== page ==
Today's guest post is by Sue Meisinger, Workforce Institute board member and former CEO of SHRM. Inspired by a recent trip to South Africa, Sue reflects on how our labor laws and attitudes might appear to our descendants.
I recently spent some time traveling in South Africa, and while there I visited the Apartheid Museum in Johannesburg, saw Nelson Mandela's home in Soweto, and traveled to Robben Island off the coast of Cape Town. I saw the cell where Mandela was imprisoned for so many years.
While I'm old enough to remember the fall of apartheid in South Africa, visiting these historic venues was sobering and a reminder of how terrible the system was. It wasn't just one law, but a series of many laws, implemented and enforced by the government over many years.
Listening to our guide, I was struck by how something we see now as so patently wrong could have been institutionalized, enforced, and thrived for so many years. At one time, to some people, these laws - and the laws allowing segregation in the U.S. -- seemed perfectly appropriately.
It's made me wonder. What laws or practices are we living with today that will appall future generation, of workers?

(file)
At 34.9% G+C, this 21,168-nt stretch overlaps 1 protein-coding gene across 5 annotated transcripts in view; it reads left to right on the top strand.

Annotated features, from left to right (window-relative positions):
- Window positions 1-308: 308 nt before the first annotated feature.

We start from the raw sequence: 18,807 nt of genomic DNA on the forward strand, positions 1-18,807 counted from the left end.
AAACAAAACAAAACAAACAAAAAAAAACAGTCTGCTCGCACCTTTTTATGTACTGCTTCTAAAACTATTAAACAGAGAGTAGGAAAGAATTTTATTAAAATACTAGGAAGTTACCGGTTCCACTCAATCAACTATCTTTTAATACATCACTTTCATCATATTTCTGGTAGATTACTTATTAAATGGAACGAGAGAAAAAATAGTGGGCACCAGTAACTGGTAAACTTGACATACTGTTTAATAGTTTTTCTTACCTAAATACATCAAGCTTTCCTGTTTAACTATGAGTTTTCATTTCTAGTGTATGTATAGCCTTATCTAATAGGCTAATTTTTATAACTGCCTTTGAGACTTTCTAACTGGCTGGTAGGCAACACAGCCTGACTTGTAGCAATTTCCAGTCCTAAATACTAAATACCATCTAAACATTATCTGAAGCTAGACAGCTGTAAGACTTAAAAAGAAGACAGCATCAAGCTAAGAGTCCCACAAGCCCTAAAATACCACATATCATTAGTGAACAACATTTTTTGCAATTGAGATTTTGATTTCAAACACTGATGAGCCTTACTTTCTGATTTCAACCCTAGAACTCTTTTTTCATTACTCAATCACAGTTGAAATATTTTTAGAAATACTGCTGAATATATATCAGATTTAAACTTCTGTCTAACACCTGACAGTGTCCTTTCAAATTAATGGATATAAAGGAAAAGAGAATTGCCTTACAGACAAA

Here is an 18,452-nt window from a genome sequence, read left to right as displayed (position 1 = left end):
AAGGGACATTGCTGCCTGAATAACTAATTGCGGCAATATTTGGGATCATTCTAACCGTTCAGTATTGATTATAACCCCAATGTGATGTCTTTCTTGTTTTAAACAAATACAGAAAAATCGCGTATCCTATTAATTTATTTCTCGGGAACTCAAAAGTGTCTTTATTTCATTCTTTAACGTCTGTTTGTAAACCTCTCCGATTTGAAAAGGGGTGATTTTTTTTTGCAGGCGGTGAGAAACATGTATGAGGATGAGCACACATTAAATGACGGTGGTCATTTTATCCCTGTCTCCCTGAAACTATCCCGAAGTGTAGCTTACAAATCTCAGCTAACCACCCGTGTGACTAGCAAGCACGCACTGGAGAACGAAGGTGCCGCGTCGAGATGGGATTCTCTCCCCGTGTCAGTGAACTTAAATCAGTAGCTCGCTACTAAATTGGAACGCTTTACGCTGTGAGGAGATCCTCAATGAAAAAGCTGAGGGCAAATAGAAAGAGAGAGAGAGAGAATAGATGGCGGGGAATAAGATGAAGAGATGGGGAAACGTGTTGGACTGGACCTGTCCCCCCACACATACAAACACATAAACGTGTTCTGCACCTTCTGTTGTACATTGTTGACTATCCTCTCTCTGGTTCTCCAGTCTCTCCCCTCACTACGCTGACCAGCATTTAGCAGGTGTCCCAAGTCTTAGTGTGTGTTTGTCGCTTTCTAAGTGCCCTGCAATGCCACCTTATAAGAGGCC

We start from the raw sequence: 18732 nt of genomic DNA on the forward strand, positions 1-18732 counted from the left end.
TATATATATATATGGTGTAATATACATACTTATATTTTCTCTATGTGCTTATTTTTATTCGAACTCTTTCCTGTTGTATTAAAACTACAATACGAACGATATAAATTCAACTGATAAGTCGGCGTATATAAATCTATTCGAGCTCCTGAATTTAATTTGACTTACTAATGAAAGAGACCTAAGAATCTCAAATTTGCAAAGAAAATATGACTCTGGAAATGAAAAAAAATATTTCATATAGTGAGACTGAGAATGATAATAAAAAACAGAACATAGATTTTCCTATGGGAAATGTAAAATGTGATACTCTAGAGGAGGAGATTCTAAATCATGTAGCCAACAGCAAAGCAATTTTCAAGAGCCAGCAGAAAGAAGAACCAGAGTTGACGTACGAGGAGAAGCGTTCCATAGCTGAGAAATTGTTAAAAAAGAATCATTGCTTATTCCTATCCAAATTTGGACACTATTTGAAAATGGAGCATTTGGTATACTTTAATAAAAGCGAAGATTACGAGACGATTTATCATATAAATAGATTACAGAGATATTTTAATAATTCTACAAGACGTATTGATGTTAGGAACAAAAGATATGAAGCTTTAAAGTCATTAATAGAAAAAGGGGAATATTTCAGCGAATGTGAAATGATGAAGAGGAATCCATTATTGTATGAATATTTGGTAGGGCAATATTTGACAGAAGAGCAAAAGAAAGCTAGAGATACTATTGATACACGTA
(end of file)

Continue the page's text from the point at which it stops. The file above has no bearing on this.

Off the top of my head I can easily name a few. Future generations will be appalled that it was once legal, at least under federal law, to refuse to hire someone because they were gay or transgender. They'll shake their heads that there was no federal law mandating that employees be provided paid sick leave. And they'll wonder how companies were able to stay in business when they enforced inflexible work schedules for jobs that could be done by workers anywhere and at any time.
It's always easy to see things clearly in the rear view mirror. Why not spend some time preparing for the future now?
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